Eric Church kept fans on their toes from his opening note until the show ended.
A spotlight announced his entrance, although he was nowhere to be found. His heartbreaking and gentle rendition of Leonard Cohen’s “Hallelujah,” filled the space. A hush fell over the previously buzzing audience.
When Church finally walked on the stage, he was perfectly charming, wearing his signature black shades and a guitar slung over his shoulder with his nickname, “Chief,” written in rhinestones on the strap.
Church strummed his guitar and sang his 2015 hit “Mistress Named Music,” with minimal backup from the band, which allowed the audience to focus on his signature twang and rich voice.
Church, winner of five ACM and three CMA awards, played his “Holdin’ My Own Tour” without any supporting acts to a nearly packed Spokane Veterans Memorial Arena on Friday night. It showed he can easily carry a concert for almost three hours.
The show’s pace quickened with the 2014 hit “The Outsiders,” after the two opening ballads. Church showcased his excellent guitar skills that matched his vocal talent and the band added traces of rock music that characterized the night.
Church reminded the audience that he is one of the most interesting country musicians in the business through his seamless blending of country and rock styles. He can sing a typical country ballad, then growl and expertly scream into the microphone. The gruffness in his voice was especially evident as he sang “Knives of New Orleans,” alongside talented vocalist Joanna Cotten.
Cotten’s voice displayed impressive range and beautiful tone. The audience roared each time she hit a high note.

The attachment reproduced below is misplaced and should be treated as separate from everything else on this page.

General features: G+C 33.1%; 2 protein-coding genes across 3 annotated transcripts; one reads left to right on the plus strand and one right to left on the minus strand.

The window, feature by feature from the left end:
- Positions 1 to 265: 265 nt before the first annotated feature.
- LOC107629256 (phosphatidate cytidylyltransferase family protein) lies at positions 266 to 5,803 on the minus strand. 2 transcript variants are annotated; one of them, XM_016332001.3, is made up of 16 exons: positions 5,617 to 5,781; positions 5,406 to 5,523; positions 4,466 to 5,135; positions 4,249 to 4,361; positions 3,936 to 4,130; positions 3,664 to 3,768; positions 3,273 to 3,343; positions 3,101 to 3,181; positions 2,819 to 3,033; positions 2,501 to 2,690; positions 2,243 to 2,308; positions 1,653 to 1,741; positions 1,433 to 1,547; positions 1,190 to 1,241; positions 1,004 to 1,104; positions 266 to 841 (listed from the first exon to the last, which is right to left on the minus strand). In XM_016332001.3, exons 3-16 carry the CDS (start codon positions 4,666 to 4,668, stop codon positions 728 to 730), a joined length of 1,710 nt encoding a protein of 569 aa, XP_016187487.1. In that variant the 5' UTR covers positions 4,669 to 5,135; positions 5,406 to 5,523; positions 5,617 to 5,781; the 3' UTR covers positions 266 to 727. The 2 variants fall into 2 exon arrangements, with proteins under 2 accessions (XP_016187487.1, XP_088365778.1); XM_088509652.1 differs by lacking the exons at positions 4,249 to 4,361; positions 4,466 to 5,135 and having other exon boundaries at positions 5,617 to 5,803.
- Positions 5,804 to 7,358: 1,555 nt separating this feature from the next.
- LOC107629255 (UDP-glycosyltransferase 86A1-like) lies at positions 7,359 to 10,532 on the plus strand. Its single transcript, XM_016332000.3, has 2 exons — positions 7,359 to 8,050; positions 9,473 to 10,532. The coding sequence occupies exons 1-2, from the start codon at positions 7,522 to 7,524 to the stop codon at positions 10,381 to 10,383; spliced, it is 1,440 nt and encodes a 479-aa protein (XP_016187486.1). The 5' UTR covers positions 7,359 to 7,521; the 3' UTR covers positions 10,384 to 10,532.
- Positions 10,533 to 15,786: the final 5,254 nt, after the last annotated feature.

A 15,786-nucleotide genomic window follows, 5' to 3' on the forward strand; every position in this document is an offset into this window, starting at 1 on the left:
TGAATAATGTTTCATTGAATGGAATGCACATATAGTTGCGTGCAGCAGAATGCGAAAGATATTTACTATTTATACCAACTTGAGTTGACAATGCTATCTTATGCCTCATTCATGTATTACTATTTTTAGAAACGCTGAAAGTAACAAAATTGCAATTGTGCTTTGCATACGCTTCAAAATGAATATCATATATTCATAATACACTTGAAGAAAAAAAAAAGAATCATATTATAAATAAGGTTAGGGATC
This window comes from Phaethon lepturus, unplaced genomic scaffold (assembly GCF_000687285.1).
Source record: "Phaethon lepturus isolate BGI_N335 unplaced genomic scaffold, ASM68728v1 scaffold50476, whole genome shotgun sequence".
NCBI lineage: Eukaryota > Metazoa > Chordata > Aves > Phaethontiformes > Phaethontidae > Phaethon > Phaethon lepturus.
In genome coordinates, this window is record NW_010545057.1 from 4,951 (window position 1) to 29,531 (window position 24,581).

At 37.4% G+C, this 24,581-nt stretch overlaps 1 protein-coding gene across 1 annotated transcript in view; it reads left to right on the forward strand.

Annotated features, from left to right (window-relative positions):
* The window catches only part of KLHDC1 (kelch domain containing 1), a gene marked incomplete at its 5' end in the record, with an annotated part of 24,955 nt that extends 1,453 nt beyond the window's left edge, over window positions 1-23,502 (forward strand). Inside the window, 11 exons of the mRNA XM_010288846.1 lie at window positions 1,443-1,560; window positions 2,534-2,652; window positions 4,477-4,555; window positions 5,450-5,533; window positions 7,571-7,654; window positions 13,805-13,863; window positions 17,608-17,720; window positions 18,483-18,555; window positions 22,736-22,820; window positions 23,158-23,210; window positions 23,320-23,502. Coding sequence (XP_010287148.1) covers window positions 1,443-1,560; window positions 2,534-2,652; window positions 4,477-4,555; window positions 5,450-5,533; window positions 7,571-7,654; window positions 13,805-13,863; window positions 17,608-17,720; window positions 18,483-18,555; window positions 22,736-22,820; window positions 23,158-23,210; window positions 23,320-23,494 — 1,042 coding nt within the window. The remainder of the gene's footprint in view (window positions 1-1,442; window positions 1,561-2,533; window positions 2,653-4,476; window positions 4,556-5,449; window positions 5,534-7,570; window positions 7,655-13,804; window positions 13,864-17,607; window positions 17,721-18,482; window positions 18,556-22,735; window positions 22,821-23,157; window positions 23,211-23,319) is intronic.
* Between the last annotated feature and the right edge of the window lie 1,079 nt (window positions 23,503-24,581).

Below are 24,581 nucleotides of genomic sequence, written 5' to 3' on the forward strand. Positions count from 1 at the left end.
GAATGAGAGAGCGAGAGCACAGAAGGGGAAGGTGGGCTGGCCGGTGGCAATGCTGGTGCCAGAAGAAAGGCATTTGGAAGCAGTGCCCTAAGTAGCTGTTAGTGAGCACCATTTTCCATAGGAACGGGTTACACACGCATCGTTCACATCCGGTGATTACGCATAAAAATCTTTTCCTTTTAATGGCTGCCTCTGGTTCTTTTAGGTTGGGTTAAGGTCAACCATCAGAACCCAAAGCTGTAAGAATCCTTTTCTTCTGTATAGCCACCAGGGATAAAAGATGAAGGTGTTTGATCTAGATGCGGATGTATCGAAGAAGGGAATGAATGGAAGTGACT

Apart from a promise to the audience, Church did not waste time with chitchat. This tour is clearly centered on the music.
“If you give us what we’re going to give you, you’ll never forget this night in Spokane,” Church said.
Church’s band was as interesting as his voice, a refreshing element of any country tour. Jeff Hyde stole the show when his fingers flew across a banjo during the opening to one of Church’s earliest songs, “How ‘Bout You.”
The night’s pacing and theatrical effects kept the night engaging, too. The set list featured a healthy variety of emotional power ballads like the 2015 hit “Mr. Misunderstood,” and amusing odes to life’s more simple pleasure like “Drink in My Hand.” A 360-degree stage offered viewers an immersive experience from any seat in the arena.
“Like a Wrecking Ball,” a sensual ballad about a reunion with the love in his life, was the most impressive number of the night. The audience received a taste of Church’s deep and warm lower register, and guitar skills. They immediately sang the opening lines of the song as Church was surrounded by darkness and illuminated by only a spotlight: I’ve, I’ve been gone, I’ve been gone too long / Singin’ my songs on the road, another town / One more show then I’m coming home.
St. Patrick’s Day antics added humor to the latter half of the show when Church wrapped a green feather boa around his neck, and later donned a Jack Daniel’s Whiskey flag on his back as he sang “Jack Daniels” and took a shot of the drink with his crew backstage.
“From here until the end of the night, I’m going to turn this place into one of those little roadhouse bars,” Church said.
And he did.
The singer ended the night close to his fan’s hearts as he sang a song for his son titled “Three Year Old,” his favorite part of the show, and 2011 hit oozing with nostalgia, “Springsteen.”
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